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Windows 7: Personal computing in the future: of mice and keyboards


19 Nov 2012   #1
Brink
Microsoft MVP

64-bit Windows 8.1 Enterprise
 
 
Personal computing in the future: of mice and keyboards

Quote:
We've all read about it at some point within the past year or two, what with the proliferation of tablets, Windows 8, etc.: "The PC is dead!" "DEATH to the mouse and keyboard!" "Anyone who prefers to use a mouse and keyboard on a PC that has anything less than the latest-and-greatest Windows 8 on it is an idiot who refuses to accept change!"

Well, contrary to what these pundits and proclaimers seem to be pushing for, the future of computing sans mouse and keyboard sounds like an empty prospect in many ways. Why do I say that? Read on, thou who dares to question questionable progress!

Read more at source:
Personal computing in the future: of mice and keyboards | ZDNet


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19 Nov 2012   #2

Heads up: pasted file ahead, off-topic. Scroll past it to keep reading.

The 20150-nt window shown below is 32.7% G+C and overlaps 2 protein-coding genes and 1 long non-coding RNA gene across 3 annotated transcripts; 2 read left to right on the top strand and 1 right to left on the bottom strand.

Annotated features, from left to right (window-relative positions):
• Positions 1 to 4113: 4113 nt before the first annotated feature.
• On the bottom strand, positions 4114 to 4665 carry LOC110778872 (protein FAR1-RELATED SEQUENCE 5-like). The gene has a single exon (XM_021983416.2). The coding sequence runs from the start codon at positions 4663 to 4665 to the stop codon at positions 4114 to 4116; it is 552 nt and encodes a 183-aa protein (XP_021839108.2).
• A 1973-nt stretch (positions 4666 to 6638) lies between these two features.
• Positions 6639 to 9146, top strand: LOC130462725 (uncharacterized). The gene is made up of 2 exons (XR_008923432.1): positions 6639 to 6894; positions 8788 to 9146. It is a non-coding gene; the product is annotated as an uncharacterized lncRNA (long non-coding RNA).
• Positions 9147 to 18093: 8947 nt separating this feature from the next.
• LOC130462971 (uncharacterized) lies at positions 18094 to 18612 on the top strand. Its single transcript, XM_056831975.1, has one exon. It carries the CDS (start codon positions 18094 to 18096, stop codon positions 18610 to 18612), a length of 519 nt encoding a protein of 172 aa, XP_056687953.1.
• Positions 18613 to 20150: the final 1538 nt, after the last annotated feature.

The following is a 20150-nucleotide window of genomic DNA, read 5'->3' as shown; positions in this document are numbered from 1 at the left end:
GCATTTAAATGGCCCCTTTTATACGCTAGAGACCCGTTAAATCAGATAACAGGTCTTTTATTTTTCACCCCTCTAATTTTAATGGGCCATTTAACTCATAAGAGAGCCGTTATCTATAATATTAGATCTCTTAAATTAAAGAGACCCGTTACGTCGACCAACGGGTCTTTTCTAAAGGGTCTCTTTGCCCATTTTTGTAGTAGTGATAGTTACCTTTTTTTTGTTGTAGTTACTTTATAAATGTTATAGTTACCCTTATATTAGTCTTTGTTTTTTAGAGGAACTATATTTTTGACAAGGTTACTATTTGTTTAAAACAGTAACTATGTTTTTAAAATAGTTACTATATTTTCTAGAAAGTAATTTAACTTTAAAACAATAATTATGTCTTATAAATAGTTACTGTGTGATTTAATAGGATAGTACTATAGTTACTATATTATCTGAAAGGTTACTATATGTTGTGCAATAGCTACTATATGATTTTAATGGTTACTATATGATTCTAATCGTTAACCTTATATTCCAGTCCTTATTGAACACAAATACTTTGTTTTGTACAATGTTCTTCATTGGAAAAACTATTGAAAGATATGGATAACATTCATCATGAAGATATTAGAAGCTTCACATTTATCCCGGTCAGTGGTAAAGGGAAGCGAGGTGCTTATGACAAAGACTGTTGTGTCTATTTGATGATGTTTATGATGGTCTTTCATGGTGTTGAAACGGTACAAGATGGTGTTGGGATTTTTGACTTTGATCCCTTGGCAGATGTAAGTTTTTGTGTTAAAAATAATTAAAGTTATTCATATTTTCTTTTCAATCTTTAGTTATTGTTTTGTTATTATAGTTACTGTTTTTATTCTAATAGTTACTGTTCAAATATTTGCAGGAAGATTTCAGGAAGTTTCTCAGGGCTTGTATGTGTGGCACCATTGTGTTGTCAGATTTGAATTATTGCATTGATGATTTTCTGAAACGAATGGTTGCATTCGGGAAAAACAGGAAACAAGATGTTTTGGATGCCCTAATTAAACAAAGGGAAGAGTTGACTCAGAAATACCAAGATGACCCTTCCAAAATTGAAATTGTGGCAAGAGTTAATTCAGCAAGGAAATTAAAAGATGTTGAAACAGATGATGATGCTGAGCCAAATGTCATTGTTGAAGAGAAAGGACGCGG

lkgriffith

Windows 7 Home Premium 32bit
 
 

I do heavy technical documentation and software development. Trying to do that by voice and touch would be worse than stupid. It simply would not be sufficiently productive by a factor nearing a hundred.

For example, I once was required to write an embedded system software driver in assembly language using a KSR 33 teletype as my only IO device. The editor, the compiler, the source code, and the object code had to pass through a 15 bytes/sec paper tape interface for each cycle of the development. It took me a month to write, test, and validate a mere 100 byte portion (~10% of the estimated total). A functional driver was due to be mated with the rest of the software and hardware in three months. After demonstrating the inadequacy of a KSR 33 for the purpose, a high speed paper tape reader and punch was ordered and delivered. I completed the driver in less than two weeks afterward. Yes, this is ancient history (ca 1972). However, it demonstrates the necessity of using the right tools for the job.